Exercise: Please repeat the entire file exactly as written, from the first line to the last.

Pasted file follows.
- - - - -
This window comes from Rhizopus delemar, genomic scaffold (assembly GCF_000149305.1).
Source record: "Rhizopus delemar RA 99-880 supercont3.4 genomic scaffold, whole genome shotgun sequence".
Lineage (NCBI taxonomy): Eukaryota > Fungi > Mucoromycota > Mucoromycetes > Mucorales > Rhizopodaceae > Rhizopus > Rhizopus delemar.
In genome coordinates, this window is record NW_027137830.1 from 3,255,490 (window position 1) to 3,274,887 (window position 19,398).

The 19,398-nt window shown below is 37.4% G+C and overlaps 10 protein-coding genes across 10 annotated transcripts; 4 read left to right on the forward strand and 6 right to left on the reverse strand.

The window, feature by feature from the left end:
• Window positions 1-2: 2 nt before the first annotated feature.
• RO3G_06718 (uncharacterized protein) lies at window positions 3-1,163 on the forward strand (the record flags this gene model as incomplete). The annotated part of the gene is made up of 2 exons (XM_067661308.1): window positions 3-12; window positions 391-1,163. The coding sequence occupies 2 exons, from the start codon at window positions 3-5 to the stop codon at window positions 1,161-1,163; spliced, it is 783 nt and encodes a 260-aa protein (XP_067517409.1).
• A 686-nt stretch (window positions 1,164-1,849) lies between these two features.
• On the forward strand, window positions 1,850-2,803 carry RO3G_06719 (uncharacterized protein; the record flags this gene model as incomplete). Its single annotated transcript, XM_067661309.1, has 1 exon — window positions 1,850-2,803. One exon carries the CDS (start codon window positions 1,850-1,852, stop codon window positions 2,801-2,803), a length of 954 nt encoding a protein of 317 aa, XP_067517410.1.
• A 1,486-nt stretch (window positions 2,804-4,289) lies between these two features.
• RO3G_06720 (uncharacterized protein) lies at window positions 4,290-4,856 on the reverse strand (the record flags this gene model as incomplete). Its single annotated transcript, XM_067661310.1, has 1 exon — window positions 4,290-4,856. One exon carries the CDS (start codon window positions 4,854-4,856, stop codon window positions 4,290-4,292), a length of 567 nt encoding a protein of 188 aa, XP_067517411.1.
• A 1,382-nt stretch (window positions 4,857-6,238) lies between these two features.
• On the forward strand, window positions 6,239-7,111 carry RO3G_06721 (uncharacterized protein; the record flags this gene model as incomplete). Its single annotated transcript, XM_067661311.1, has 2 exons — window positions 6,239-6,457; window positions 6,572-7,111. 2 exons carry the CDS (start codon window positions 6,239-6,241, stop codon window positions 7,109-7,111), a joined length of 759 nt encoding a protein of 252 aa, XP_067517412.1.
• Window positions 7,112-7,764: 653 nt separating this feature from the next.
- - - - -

This window comes from Rhizopus delemar, genomic scaffold (assembly GCF_000149305.1).
Source record: "Rhizopus delemar RA 99-880 supercont3.4 genomic scaffold, whole genome shotgun sequence".
Lineage (NCBI taxonomy): Eukaryota > Fungi > Mucoromycota > Mucoromycetes > Mucorales > Rhizopodaceae > Rhizopus > Rhizopus delemar.
In genome coordinates, this window is record NW_027137830.1 from 3,255,490 (window position 1) to 3,274,887 (window position 19,398).

The 19,398-nt window shown below is 37.4% G+C and overlaps 10 protein-coding genes across 10 annotated transcripts; 4 read left to right on the forward strand and 6 right to left on the reverse strand.

The window, feature by feature from the left end:
• Window positions 1-2: 2 nt before the first annotated feature.
• RO3G_06718 (uncharacterized protein) lies at window positions 3-1,163 on the forward strand (the record flags this gene model as incomplete). The annotated part of the gene is made up of 2 exons (XM_067661308.1): window positions 3-12; window positions 391-1,163. The coding sequence occupies 2 exons, from the start codon at window positions 3-5 to the stop codon at window positions 1,161-1,163; spliced, it is 783 nt and encodes a 260-aa protein (XP_067517409.1).
• A 686-nt stretch (window positions 1,164-1,849) lies between these two features.
• On the forward strand, window positions 1,850-2,803 carry RO3G_06719 (uncharacterized protein; the record flags this gene model as incomplete). Its single annotated transcript, XM_067661309.1, has 1 exon — window positions 1,850-2,803. One exon carries the CDS (start codon window positions 1,850-1,852, stop codon window positions 2,801-2,803), a length of 954 nt encoding a protein of 317 aa, XP_067517410.1.
• A 1,486-nt stretch (window positions 2,804-4,289) lies between these two features.
• RO3G_06720 (uncharacterized protein) lies at window positions 4,290-4,856 on the reverse strand (the record flags this gene model as incomplete). Its single annotated transcript, XM_067661310.1, has 1 exon — window positions 4,290-4,856. One exon carries the CDS (start codon window positions 4,854-4,856, stop codon window positions 4,290-4,292), a length of 567 nt encoding a protein of 188 aa, XP_067517411.1.
• A 1,382-nt stretch (window positions 4,857-6,238) lies between these two features.
• On the forward strand, window positions 6,239-7,111 carry RO3G_06721 (uncharacterized protein; the record flags this gene model as incomplete). Its single annotated transcript, XM_067661311.1, has 2 exons — window positions 6,239-6,457; window positions 6,572-7,111. 2 exons carry the CDS (start codon window positions 6,239-6,241, stop codon window positions 7,109-7,111), a joined length of 759 nt encoding a protein of 252 aa, XP_067517412.1.
• Window positions 7,112-7,764: 653 nt separating this feature from the next.